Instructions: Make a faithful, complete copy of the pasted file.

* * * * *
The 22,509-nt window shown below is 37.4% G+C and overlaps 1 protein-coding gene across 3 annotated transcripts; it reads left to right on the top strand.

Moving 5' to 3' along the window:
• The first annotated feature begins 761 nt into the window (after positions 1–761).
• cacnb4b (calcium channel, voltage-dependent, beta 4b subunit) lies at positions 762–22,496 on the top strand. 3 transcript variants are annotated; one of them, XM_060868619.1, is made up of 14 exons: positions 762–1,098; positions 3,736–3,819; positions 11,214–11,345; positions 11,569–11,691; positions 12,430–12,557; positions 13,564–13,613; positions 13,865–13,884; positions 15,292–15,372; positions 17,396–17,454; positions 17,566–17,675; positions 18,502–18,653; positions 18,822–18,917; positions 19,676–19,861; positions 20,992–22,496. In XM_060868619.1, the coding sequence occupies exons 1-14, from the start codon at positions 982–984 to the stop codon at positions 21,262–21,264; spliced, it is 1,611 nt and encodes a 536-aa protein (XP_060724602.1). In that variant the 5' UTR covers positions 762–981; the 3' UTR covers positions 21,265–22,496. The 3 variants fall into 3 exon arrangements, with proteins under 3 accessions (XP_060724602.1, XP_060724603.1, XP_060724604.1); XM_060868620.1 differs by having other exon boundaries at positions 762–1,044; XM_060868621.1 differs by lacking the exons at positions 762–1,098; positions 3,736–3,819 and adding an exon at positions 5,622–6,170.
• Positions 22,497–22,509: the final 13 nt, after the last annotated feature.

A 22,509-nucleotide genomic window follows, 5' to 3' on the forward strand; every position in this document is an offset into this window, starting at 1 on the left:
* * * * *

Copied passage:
The 22,509-nt window shown below is 37.4% G+C and overlaps 1 protein-coding gene across 3 annotated transcripts; it reads left to right on the top strand.

Moving 5' to 3' along the window:
• The first annotated feature begins 761 nt into the window (after positions 1–761).
• cacnb4b (calcium channel, voltage-dependent, beta 4b subunit) lies at positions 762–22,496 on the top strand. 3 transcript variants are annotated; one of them, XM_060868619.1, is made up of 14 exons: positions 762–1,098; positions 3,736–3,819; positions 11,214–11,345; positions 11,569–11,691; positions 12,430–12,557; positions 13,564–13,613; positions 13,865–13,884; positions 15,292–15,372; positions 17,396–17,454; positions 17,566–17,675; positions 18,502–18,653; positions 18,822–18,917; positions 19,676–19,861; positions 20,992–22,496. In XM_060868619.1, the coding sequence occupies exons 1-14, from the start codon at positions 982–984 to the stop codon at positions 21,262–21,264; spliced, it is 1,611 nt and encodes a 536-aa protein (XP_060724602.1). In that variant the 5' UTR covers positions 762–981; the 3' UTR covers positions 21,265–22,496. The 3 variants fall into 3 exon arrangements, with proteins under 3 accessions (XP_060724602.1, XP_060724603.1, XP_060724604.1); XM_060868620.1 differs by having other exon boundaries at positions 762–1,044; XM_060868621.1 differs by lacking the exons at positions 762–1,098; positions 3,736–3,819 and adding an exon at positions 5,622–6,170.
• Positions 22,497–22,509: the final 13 nt, after the last annotated feature.

A 22,509-nucleotide genomic window follows, 5' to 3' on the forward strand; every position in this document is an offset into this window, starting at 1 on the left: